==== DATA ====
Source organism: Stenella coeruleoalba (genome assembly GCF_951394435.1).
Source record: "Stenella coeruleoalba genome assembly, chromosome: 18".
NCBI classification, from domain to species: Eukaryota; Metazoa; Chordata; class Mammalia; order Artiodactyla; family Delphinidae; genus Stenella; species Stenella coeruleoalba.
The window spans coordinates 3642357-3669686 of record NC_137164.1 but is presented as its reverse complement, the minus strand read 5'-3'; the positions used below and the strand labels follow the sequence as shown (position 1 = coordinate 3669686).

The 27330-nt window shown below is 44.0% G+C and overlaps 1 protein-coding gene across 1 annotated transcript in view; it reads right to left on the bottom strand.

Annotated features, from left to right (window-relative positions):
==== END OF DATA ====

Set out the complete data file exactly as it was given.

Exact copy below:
Source organism: Stenella coeruleoalba (genome assembly GCF_951394435.1).
Source record: "Stenella coeruleoalba genome assembly, chromosome: 18".
NCBI classification, from domain to species: Eukaryota; Metazoa; Chordata; class Mammalia; order Artiodactyla; family Delphinidae; genus Stenella; species Stenella coeruleoalba.
The window spans coordinates 3642357-3669686 of record NC_137164.1 but is presented as its reverse complement, the minus strand read 5'-3'; the positions used below and the strand labels follow the sequence as shown (position 1 = coordinate 3669686).

The 27330-nt window shown below is 44.0% G+C and overlaps 1 protein-coding gene across 1 annotated transcript in view; it reads right to left on the bottom strand.

Annotated features, from left to right (window-relative positions):